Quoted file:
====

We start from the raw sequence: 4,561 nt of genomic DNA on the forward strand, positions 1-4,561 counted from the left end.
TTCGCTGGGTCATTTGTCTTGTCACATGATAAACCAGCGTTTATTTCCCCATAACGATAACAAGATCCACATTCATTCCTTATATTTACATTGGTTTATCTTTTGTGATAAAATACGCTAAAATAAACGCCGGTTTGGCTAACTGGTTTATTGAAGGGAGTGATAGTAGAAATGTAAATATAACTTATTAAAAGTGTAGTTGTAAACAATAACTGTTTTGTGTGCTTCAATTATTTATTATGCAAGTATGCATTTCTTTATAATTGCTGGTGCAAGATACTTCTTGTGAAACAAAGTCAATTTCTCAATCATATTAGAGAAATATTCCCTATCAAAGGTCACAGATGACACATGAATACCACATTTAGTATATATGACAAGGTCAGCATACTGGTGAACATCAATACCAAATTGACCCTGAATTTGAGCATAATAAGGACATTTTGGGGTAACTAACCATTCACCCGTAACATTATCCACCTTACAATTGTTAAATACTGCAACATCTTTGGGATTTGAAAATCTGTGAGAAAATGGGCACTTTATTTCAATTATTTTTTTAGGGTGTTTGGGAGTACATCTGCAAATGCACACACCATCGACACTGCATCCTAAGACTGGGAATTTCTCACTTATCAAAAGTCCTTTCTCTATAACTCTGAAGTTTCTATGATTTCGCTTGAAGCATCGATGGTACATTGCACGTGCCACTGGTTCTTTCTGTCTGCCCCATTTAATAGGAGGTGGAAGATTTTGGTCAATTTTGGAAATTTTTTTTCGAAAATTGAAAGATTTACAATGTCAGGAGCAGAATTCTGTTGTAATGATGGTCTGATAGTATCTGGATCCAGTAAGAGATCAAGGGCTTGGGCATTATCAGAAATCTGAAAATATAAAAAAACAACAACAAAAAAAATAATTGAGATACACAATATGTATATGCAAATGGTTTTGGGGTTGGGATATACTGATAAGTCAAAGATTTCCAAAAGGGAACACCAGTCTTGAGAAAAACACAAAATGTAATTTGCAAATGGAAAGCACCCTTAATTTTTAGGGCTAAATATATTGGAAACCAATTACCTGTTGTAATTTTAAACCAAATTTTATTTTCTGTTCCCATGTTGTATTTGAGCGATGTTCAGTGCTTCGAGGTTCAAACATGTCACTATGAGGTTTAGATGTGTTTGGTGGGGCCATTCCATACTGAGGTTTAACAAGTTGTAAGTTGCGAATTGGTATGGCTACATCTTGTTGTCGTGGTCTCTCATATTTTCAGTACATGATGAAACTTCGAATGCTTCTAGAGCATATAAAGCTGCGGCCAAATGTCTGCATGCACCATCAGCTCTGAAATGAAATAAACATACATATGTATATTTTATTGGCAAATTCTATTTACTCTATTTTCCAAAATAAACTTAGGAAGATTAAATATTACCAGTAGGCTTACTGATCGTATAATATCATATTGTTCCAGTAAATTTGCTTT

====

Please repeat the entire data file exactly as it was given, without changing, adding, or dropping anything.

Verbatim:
We start from the raw sequence: 4,561 nt of genomic DNA on the forward strand, positions 1-4,561 counted from the left end.
TTCGCTGGGTCATTTGTCTTGTCACATGATAAACCAGCGTTTATTTCCCCATAACGATAACAAGATCCACATTCATTCCTTATATTTACATTGGTTTATCTTTTGTGATAAAATACGCTAAAATAAACGCCGGTTTGGCTAACTGGTTTATTGAAGGGAGTGATAGTAGAAATGTAAATATAACTTATTAAAAGTGTAGTTGTAAACAATAACTGTTTTGTGTGCTTCAATTATTTATTATGCAAGTATGCATTTCTTTATAATTGCTGGTGCAAGATACTTCTTGTGAAACAAAGTCAATTTCTCAATCATATTAGAGAAATATTCCCTATCAAAGGTCACAGATGACACATGAATACCACATTTAGTATATATGACAAGGTCAGCATACTGGTGAACATCAATACCAAATTGACCCTGAATTTGAGCATAATAAGGACATTTTGGGGTAACTAACCATTCACCCGTAACATTATCCACCTTACAATTGTTAAATACTGCAACATCTTTGGGATTTGAAAATCTGTGAGAAAATGGGCACTTTATTTCAATTATTTTTTTAGGGTGTTTGGGAGTACATCTGCAAATGCACACACCATCGACACTGCATCCTAAGACTGGGAATTTCTCACTTATCAAAAGTCCTTTCTCTATAACTCTGAAGTTTCTATGATTTCGCTTGAAGCATCGATGGTACATTGCACGTGCCACTGGTTCTTTCTGTCTGCCCCATTTAATAGGAGGTGGAAGATTTTGGTCAATTTTGGAAATTTTTTTTCGAAAATTGAAAGATTTACAATGTCAGGAGCAGAATTCTGTTGTAATGATGGTCTGATAGTATCTGGATCCAGTAAGAGATCAAGGGCTTGGGCATTATCAGAAATCTGAAAATATAAAAAAACAACAACAAAAAAAATAATTGAGATACACAATATGTATATGCAAATGGTTTTGGGGTTGGGATATACTGATAAGTCAAAGATTTCCAAAAGGGAACACCAGTCTTGAGAAAAACACAAAATGTAATTTGCAAATGGAAAGCACCCTTAATTTTTAGGGCTAAATATATTGGAAACCAATTACCTGTTGTAATTTTAAACCAAATTTTATTTTCTGTTCCCATGTTGTATTTGAGCGATGTTCAGTGCTTCGAGGTTCAAACATGTCACTATGAGGTTTAGATGTGTTTGGTGGGGCCATTCCATACTGAGGTTTAACAAGTTGTAAGTTGCGAATTGGTATGGCTACATCTTGTTGTCGTGGTCTCTCATATTTTCAGTACATGATGAAACTTCGAATGCTTCTAGAGCATATAAAGCTGCGGCCAAATGTCTGCATGCACCATCAGCTCTGAAATGAAATAAACATACATATGTATATTTTATTGGCAAATTCTATTTACTCTATTTTCCAAAATAAACTTAGGAAGATTAAATATTACCAGTAGGCTTACTGATCGTATAATATCATATTGTTCCAGTAAATTTGCTTT